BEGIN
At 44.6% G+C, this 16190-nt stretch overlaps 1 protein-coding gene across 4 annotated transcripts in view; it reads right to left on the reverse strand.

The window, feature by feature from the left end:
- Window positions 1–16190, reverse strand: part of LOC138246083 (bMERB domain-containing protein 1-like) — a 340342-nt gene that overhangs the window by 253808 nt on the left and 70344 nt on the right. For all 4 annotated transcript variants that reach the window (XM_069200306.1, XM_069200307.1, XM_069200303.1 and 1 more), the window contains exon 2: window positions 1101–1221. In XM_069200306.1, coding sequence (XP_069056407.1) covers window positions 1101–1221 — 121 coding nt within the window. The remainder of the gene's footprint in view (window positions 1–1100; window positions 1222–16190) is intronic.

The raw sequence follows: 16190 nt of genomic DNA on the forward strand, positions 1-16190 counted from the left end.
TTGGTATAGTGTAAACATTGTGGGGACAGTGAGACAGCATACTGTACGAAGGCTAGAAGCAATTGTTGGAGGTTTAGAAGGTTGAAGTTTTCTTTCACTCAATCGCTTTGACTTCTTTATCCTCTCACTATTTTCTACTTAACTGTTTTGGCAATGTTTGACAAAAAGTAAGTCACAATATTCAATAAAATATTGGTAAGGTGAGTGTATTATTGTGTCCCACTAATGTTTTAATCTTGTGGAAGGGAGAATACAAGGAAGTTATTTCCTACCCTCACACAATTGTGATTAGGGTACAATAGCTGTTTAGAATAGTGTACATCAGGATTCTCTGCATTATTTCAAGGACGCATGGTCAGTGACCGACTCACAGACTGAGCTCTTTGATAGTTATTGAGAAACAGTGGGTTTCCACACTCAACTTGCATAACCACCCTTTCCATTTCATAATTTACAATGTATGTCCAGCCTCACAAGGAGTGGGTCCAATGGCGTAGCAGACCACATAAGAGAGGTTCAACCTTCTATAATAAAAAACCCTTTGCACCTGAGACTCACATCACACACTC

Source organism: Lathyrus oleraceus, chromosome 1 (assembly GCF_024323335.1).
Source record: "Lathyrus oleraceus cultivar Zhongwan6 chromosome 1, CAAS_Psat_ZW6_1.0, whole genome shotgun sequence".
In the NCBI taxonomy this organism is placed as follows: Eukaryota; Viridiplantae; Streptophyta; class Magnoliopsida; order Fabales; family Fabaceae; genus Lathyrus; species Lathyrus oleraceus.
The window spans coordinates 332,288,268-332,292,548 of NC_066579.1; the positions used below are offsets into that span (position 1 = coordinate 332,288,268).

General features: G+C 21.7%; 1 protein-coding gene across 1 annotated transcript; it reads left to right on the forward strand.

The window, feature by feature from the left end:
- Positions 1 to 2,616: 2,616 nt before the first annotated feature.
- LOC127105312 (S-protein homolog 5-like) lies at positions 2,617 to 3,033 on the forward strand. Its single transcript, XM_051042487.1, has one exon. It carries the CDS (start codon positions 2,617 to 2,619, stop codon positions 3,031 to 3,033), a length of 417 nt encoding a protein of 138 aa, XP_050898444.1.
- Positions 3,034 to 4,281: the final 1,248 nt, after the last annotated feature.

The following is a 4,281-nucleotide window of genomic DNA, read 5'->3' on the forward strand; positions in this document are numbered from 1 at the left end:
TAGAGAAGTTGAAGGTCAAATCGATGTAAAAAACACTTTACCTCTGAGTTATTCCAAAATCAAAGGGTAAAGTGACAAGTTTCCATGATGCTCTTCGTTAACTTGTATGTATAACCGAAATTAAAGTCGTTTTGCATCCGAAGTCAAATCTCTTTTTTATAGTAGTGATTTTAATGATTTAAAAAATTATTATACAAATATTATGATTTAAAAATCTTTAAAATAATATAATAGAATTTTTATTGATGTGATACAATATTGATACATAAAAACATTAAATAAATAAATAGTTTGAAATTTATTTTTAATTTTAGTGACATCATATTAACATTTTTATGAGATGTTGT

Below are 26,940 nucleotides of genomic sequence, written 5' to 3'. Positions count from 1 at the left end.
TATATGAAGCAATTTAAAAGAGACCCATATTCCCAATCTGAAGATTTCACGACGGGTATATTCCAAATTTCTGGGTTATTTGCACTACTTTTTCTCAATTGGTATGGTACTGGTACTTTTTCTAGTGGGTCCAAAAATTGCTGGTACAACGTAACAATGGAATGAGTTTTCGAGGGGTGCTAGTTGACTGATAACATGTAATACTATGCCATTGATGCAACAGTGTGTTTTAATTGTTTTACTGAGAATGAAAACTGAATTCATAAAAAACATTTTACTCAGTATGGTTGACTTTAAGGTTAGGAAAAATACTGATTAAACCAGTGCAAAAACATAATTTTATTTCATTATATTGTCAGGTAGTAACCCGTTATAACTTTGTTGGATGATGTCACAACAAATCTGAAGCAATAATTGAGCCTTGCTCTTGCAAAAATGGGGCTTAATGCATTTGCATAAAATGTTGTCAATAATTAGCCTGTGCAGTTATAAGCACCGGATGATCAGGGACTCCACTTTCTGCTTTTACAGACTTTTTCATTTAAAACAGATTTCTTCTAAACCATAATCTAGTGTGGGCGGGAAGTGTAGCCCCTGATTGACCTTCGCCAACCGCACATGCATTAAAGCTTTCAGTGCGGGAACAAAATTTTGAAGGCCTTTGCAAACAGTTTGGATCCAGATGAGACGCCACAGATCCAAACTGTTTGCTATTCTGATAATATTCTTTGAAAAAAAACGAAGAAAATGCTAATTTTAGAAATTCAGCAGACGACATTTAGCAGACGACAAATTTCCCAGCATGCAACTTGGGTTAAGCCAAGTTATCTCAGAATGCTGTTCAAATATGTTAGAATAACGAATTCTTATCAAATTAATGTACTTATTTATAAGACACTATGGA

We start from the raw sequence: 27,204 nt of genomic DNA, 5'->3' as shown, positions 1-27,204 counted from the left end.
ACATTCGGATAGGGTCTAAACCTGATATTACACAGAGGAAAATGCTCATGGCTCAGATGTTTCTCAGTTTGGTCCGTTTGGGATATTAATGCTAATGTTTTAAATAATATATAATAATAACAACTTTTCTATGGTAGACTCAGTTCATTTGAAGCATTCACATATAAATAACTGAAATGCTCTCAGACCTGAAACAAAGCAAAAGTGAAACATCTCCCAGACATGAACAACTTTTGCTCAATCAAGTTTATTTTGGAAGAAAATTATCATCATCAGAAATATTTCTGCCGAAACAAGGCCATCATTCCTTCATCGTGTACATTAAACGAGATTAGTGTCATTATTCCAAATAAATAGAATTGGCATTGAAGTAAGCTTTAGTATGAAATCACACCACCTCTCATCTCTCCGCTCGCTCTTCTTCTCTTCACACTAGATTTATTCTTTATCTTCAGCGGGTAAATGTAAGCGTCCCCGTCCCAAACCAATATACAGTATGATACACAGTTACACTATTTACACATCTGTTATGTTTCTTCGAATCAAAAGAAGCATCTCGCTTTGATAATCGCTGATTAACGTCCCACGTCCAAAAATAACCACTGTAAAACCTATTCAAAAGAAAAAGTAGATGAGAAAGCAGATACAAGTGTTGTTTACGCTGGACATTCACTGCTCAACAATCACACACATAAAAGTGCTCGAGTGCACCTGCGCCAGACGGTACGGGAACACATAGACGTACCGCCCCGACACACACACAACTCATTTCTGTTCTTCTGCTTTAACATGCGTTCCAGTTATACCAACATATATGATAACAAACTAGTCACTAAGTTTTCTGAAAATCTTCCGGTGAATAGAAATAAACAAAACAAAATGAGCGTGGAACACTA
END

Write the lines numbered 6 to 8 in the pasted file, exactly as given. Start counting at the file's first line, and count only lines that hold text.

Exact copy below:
Source organism: Lathyrus oleraceus, chromosome 1 (assembly GCF_024323335.1).
Source record: "Lathyrus oleraceus cultivar Zhongwan6 chromosome 1, CAAS_Psat_ZW6_1.0, whole genome shotgun sequence".
In the NCBI taxonomy this organism is placed as follows: Eukaryota; Viridiplantae; Streptophyta; class Magnoliopsida; order Fabales; family Fabaceae; genus Lathyrus; species Lathyrus oleraceus.